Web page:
Here are a few reflections from Archbishop Rowan Williams; the first two are from his 2002 book, Writing in the Dust: After September 11, and the last is from his Thought for the Day contribution for today. Please pray for all those who lost their lives and for all those who still mourn.
Someone who is about to die in terrible anguish makes room in their mind for someone else; for the grief and terror of someone they love. They do what they can to take some atom of that pain away from the other by the inarticulate message on the mobile. That moment of ‘making room’ is what I as a religious person have to notice. It isn’t ‘pious’, it isn’t language about God; it’s simply language that brings into the world something other than self-defensiveness. It’s a breathing space in the asthmatic climate of self-concern and competition; a breathing space that religious language doesn’t often manage to create by or for itself.
God always has to be rediscovered. Which means God always has to be heard or seen where there aren’t yet words for him. Saying something for the sake of another in the presence of death must be one place of rediscovery. Mustn’t it?
Once the concreteness of another’s suffering has registered, you cannot simply use them to think with. You have to be patient with the meanings that the other is struggling to find or form for themselves. Acknowledging the experience you share is the only thing that opens up the possibility of finding a meaning that can be shared, a language to speak together.
I’m not sure, but perhaps this is something of what some of our familiar Christian texts and stories point us towards. In the ninth chapter of the Gospel of John, Jesus encounters a man blind from birth, and his disciples encourage him to speculate on why he should suffer in this way: who is being punished, this man or his parents? They are inviting Jesus to impose a meaning on someone’s suffering within a calculus that assumes a neat relation between suffering and guilt.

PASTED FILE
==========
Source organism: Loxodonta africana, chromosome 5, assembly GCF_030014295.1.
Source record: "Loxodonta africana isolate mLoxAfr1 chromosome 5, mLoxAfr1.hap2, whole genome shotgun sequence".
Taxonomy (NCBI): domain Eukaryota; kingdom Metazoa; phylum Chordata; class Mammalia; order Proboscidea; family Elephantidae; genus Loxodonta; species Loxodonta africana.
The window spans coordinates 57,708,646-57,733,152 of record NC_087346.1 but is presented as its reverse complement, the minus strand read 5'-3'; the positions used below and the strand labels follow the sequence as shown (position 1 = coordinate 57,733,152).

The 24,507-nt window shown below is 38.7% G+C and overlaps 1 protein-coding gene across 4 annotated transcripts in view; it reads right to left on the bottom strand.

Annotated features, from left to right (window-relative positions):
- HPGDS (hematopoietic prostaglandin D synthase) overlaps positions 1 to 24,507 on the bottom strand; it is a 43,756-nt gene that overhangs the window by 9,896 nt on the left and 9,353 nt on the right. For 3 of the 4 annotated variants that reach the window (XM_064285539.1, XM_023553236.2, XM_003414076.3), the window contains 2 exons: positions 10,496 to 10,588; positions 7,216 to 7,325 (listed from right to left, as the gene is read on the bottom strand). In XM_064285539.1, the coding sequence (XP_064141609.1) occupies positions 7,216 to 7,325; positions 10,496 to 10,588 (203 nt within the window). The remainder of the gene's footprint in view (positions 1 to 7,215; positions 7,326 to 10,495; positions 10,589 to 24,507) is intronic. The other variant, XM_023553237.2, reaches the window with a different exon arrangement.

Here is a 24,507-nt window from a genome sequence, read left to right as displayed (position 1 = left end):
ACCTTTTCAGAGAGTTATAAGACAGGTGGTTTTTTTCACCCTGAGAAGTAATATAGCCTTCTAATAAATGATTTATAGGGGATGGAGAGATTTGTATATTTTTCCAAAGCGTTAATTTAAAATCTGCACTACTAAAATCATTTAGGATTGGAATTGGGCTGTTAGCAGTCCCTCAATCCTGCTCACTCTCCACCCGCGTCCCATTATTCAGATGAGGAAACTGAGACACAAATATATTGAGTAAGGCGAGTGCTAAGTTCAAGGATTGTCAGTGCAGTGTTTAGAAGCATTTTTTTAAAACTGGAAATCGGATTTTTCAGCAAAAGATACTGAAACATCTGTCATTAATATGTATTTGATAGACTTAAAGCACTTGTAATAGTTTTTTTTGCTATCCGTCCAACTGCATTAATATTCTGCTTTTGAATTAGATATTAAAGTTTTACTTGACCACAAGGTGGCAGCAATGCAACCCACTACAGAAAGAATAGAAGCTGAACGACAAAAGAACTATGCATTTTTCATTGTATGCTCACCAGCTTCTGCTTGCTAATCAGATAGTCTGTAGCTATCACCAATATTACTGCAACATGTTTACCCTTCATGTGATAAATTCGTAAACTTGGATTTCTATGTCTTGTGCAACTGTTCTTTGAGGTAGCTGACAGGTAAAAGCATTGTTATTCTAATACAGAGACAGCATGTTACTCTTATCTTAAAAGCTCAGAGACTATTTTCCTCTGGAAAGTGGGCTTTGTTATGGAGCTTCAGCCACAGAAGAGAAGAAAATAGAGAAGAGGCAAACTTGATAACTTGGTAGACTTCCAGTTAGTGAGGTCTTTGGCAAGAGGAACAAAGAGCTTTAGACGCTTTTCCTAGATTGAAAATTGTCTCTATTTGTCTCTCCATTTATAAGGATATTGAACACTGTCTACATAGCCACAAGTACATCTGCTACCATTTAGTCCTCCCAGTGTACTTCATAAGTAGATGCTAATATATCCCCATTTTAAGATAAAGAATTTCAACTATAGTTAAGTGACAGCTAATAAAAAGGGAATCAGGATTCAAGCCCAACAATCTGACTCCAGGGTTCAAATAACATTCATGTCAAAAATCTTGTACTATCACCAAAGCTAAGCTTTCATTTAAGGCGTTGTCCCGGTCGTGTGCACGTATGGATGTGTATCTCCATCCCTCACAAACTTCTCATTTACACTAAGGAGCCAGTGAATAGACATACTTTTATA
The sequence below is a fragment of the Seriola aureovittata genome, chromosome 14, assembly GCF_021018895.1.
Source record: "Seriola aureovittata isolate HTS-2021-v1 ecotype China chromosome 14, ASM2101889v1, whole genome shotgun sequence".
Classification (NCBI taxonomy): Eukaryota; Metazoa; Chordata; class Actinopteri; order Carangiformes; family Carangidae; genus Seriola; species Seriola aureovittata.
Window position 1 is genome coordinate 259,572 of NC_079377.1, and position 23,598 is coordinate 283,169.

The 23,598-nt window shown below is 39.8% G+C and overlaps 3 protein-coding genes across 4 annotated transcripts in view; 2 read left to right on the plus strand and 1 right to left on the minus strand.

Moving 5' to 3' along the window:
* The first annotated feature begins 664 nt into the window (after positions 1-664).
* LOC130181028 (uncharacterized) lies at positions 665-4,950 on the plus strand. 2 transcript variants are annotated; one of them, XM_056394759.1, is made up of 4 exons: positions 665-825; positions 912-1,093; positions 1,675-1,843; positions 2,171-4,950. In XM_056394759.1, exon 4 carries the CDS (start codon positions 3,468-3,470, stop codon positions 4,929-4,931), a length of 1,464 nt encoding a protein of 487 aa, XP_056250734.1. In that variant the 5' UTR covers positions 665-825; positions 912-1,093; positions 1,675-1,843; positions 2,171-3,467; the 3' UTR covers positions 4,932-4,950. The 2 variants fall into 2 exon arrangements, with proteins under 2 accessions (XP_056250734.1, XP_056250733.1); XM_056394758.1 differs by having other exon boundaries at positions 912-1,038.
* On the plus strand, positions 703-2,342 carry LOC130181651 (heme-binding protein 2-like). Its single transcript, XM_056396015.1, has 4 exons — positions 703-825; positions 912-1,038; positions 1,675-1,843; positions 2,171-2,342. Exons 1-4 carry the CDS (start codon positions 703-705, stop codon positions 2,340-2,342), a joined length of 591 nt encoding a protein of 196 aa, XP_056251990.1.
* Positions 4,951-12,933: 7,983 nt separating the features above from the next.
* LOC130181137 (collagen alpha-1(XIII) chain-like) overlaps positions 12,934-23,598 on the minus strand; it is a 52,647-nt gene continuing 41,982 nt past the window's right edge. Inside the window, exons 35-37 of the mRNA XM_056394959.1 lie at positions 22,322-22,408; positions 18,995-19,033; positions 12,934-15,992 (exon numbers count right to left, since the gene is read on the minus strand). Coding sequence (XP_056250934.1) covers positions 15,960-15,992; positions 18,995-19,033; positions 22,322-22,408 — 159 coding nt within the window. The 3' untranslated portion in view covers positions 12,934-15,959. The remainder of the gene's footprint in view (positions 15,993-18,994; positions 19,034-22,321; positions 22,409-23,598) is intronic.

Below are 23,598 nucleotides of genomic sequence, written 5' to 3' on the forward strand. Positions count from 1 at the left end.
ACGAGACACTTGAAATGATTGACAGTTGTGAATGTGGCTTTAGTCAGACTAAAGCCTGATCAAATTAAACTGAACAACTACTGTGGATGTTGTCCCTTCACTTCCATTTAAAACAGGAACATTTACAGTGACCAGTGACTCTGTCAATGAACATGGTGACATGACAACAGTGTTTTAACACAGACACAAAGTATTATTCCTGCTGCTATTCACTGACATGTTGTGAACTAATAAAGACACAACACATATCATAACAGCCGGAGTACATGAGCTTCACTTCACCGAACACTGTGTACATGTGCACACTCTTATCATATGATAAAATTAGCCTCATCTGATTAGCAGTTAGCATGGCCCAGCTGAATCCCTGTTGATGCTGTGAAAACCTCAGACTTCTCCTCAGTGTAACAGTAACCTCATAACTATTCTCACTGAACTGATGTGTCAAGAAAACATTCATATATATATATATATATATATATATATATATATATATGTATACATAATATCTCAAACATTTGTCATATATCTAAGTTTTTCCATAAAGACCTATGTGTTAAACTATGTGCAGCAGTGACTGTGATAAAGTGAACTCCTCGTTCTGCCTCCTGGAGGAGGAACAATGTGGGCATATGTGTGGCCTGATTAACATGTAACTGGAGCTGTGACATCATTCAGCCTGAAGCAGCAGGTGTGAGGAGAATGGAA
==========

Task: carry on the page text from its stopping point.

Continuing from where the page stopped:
Jesus declines; guilt is irrelevant, and all that can be said is that this blindness is an opportunity for God’s glory to become manifest. The meaning is not in the system being operated by the disciples, but in the unknown future where healing will occur. As the story proceeds, we see how the fact of healing becomes a problem in turn, because it does not fit into the available categories; it has been performed by an outsider, a suspected heretic. The blind man is again faced with people, this time the religious authorities, who want him to accept a meaning imposed by others, and he resists. It is this resistance, which proves costly for him, that brings him finally to faith.
What should strike us is Jesus’ initial refusal to make the blind man’s condition a proof of anything – divine justice or injustice, human sin or innocence. We who call ourselves Christian have every reason to say no to any system at all that uses suffering to prove things: to prove the sufferer’s guilt as a sinner being punished, or – perhaps more frequently in our world – to prove the sufferer’s innocence as a martyr whose heroism must never be forgotten or betrayed. If this man’s condition is to have a symbolic value – and in some sense it clearly does in the text – it is as the place where a communication from God occurs – the opening up of something that is not part of the competing systems operated by human beings.
I want to say that it is only here, with the renunciation of all our various ways of making suffering a weapon or a tool of ideology, that we are going to learn how to grieve properly. Of course, we just grieve anyway, ‘properly’ or not; but where does our grief take us? And what do we mourn for? If, as St Augustine says in his Confessions, we can fail to ‘love humanly’, then surely we can also fail to greive humanly, to grieve without the consolation of drama, martyrdom, resentment, and projection. Are there words for grief that can make us more human, so that we mourn, not just for ourselves, but for those whose experience we have come to share, even for those whose moral poverty is responsible for murder and terror?
Last week, we had a visit from one of the most senior rabbis in Israel; and among much else we talked candidly about the bloody conflict of recent months between Israel and Lebanon. The rabbi made no political points. But he said that when in the Bible God tells Moses to take off his shoes in the divine presence, the Jewish sages had interpreted this to mean that we couldn’t meet God if we were protected against the uneven and unyielding and perhaps stony or thorny ground. The same, said the rabbi, when we meet the human beings who are made in God’s image. Those who are responsible for violence of any kind, even when they think it is in a just cause, need to take off their shoes and recognise what it is like when flesh and blood are hurt. Those who think they are naturally and permanently protected from such hurt, or who have forgotten what life is like for most human beings, need to remember how thin is the partition that shields them.
And they need to do this not in a spirit of panic and dread, but with a long-term vision of what might one day be the foundation of lasting peace – the conviction, felt in our very nerves and blood, that another’s suffering is my problem too. Terrorism is the absolute negation of any such recognition. And in the long run, what makes it impossible is ‘taking off our shoes’, coming to terms with what we share as mortal beings who have immortal value.